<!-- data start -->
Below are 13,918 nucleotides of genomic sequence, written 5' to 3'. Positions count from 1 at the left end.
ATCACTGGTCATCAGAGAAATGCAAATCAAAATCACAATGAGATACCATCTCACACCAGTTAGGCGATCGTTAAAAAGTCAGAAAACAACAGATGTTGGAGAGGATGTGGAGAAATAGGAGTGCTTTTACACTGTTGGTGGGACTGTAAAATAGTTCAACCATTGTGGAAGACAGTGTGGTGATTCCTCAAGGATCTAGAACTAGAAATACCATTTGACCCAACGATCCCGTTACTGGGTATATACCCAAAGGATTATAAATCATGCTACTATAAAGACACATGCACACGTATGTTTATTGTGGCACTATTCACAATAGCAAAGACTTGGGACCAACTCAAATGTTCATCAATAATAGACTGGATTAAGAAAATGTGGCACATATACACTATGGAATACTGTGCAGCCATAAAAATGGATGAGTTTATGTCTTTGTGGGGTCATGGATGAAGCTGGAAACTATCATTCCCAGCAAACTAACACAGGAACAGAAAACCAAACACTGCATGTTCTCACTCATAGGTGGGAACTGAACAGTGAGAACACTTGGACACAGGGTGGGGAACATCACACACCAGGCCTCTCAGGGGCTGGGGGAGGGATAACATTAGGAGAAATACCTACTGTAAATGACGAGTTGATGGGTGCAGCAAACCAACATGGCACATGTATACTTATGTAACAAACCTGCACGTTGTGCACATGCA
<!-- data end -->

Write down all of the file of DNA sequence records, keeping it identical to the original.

Below are 13,918 nucleotides of genomic sequence, written 5' to 3'. Positions count from 1 at the left end.
ATCACTGGTCATCAGAGAAATGCAAATCAAAATCACAATGAGATACCATCTCACACCAGTTAGGCGATCGTTAAAAAGTCAGAAAACAACAGATGTTGGAGAGGATGTGGAGAAATAGGAGTGCTTTTACACTGTTGGTGGGACTGTAAAATAGTTCAACCATTGTGGAAGACAGTGTGGTGATTCCTCAAGGATCTAGAACTAGAAATACCATTTGACCCAACGATCCCGTTACTGGGTATATACCCAAAGGATTATAAATCATGCTACTATAAAGACACATGCACACGTATGTTTATTGTGGCACTATTCACAATAGCAAAGACTTGGGACCAACTCAAATGTTCATCAATAATAGACTGGATTAAGAAAATGTGGCACATATACACTATGGAATACTGTGCAGCCATAAAAATGGATGAGTTTATGTCTTTGTGGGGTCATGGATGAAGCTGGAAACTATCATTCCCAGCAAACTAACACAGGAACAGAAAACCAAACACTGCATGTTCTCACTCATAGGTGGGAACTGAACAGTGAGAACACTTGGACACAGGGTGGGGAACATCACACACCAGGCCTCTCAGGGGCTGGGGGAGGGATAACATTAGGAGAAATACCTACTGTAAATGACGAGTTGATGGGTGCAGCAAACCAACATGGCACATGTATACTTATGTAACAAACCTGCACGTTGTGCACATGCA